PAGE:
There is admittedly a conspiratorial bent to this prediction, equating it with a false flag operation of some sort. That is not my point. My point is that, to the people who see everything hued by ideology, what happened in Paris is not just a time for mourning.
This is the first way in which the response to Paris is predictable. Both sides have vested interests, though those who just fell out of power will want the victory more. Just ask Marco Rubio.
C: The turn.
The second way involves human rights. The evidence for this is much more direct: will France round up its refugees; expand its domestic security apparatus; stick electronic tags on all “terrorism suspects,” like Sarkozy suggests? It will also be the subject of debate, like they had been in the U.S. in the post 9/11 era.
The debate will take the form of articles like this one by William Saletan. Yes, it’s a Slate article, but the gist of it could be readopted: the decade-long stretch free from mass terror attacks in the Western world, and the liberty of national governments to muddle out a new direction, was only a “period.” These articles take aim at people with preciously little memory of fear (not just youth in this case).
It will also be a segmented debate. People have been reposting news about the ISIS attack in Lebanon, or the Kenya shooting by Al-Shabab earlier this year. But what is the point of these articles apart from persuading other Americans or Europeans?
We are not yet at a point where everyone strokes her chin about the questions behind Kenya’s own campaign against Islamists in Somalia, or the mangling between ISIS and Hezbollah in Lebanon.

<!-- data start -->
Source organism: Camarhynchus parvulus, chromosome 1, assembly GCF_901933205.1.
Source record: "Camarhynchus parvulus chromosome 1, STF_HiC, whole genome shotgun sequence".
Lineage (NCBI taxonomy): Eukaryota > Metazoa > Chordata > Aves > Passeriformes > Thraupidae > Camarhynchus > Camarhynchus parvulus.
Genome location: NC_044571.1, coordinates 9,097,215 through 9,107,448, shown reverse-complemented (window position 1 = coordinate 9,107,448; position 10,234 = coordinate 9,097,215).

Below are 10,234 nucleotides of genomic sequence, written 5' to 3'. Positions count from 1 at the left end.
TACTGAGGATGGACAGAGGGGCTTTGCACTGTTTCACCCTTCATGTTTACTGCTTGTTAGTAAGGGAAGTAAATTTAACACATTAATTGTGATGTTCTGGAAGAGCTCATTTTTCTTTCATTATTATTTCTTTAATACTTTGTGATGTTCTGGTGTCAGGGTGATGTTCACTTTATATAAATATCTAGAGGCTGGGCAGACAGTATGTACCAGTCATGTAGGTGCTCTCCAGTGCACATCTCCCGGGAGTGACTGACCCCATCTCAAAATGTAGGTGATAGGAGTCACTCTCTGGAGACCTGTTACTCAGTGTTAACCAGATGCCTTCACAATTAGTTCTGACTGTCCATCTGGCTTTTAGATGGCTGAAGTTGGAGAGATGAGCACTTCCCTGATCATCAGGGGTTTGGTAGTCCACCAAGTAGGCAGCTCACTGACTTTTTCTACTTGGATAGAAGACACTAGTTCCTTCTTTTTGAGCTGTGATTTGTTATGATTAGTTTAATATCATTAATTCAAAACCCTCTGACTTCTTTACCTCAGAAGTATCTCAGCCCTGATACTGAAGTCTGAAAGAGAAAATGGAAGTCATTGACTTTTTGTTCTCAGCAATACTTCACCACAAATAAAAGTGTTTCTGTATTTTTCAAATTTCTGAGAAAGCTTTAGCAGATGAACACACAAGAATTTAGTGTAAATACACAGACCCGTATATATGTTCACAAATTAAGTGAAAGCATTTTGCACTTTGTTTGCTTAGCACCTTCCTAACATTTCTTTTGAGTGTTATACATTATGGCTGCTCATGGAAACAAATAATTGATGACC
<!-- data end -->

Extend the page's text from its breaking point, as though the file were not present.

That is a clear sign of rights discourse on the wane: let’s not wonder about expanding the frontier, but fortifying our beachheads. Manuel Valls, the French Prime Minister, has already declared a state of war. Hollande wants a state of emergency lasting into the year. there is no time to waste.
It is dismal to predict everything that happened in the U.S. will happen again in Europe. But in some ways I am optimistic: what will happen in Europe will not be much worse from what happened in the U.S. Some aspects certainly will: Europe will never agree to resettle 120,000 refugees again, or everyone will know that mass surveillance is around the corner.
Two mechanisms will offer stability. First, power is diffused enough among its sovereign nations that a coordinated security platform will still be hard to establish (I would guess over which countries foot the bill).
Second, integration is still valuable enough that a country will not unilaterally risk leaving the EU and build a hardline policy relative to the EU’s poorly managed one.
It also bears saying that counter-intelligence staff between countries have been in communication throughout the past decade, setting terrorism warnings and military drills in relative secrecy from public inquiry. The worst excesses will not be repeated, which makes investigating the ones they realized work best even more difficult.
D. The river.
However, maybe we could take another step back viewing the situation. The response to Paris is predictable for all its introspection toward the Western world. We are not at the point where we ask how Chinese or Indians react to ISIS (not well, given China and India were both subject to terrorist attacks in the past decade) or ask how it matters.
European grand strategy now has to focus on the Middle East, if only due to public pressure alone. Five years onward, though, who knows if we would know any of it mattered.
In the multipolar world, the question is never just about if the Western nation should bomb or shoot. It is also about the Faustian bargain by Iraqis who accept living under ISIS, about that by Turks who support a movement that intimidates Kurds, or if the Western nation’s non-intervention leaves room for another country to intervene with greater brutality.
Otherwise, we have this absurd scenario: a decade and a half after Europeans mocked Americans for triggering war abroad due to their domestic insecurity, the Americans can say the exact same thing to the Europeans.
No one would be the wiser. Theoretical arguments do not translate well across languages. Neither does fear.